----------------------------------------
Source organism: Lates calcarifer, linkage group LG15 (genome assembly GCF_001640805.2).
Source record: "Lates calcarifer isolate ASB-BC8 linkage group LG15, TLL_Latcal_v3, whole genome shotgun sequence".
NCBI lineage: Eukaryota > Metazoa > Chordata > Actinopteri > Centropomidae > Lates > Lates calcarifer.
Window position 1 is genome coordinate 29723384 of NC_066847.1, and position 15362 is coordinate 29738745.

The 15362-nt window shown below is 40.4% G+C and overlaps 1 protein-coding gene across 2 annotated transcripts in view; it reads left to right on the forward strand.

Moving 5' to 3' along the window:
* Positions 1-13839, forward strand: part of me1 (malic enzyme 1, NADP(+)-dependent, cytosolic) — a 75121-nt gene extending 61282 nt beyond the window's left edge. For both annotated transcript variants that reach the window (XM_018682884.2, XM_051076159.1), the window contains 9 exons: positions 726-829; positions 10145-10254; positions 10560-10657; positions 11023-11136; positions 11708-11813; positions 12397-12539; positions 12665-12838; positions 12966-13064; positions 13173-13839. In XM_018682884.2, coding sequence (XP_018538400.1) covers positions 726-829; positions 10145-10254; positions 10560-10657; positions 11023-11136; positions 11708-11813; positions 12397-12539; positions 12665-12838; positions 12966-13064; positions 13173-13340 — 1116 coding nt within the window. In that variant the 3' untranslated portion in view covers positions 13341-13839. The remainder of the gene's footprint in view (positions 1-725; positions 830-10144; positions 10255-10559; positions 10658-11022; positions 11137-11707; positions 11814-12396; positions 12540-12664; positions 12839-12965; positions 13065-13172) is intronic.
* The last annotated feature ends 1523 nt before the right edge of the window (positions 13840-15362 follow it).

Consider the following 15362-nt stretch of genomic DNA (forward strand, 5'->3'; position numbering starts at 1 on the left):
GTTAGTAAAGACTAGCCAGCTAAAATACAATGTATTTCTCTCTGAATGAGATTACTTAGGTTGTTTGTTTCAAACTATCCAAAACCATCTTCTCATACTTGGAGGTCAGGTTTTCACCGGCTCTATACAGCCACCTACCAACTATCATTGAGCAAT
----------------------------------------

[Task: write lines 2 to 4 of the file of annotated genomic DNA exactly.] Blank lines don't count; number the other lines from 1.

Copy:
Source record: "Lates calcarifer isolate ASB-BC8 linkage group LG15, TLL_Latcal_v3, whole genome shotgun sequence".
NCBI lineage: Eukaryota > Metazoa > Chordata > Actinopteri > Centropomidae > Lates > Lates calcarifer.
Window position 1 is genome coordinate 29723384 of NC_066847.1, and position 15362 is coordinate 29738745.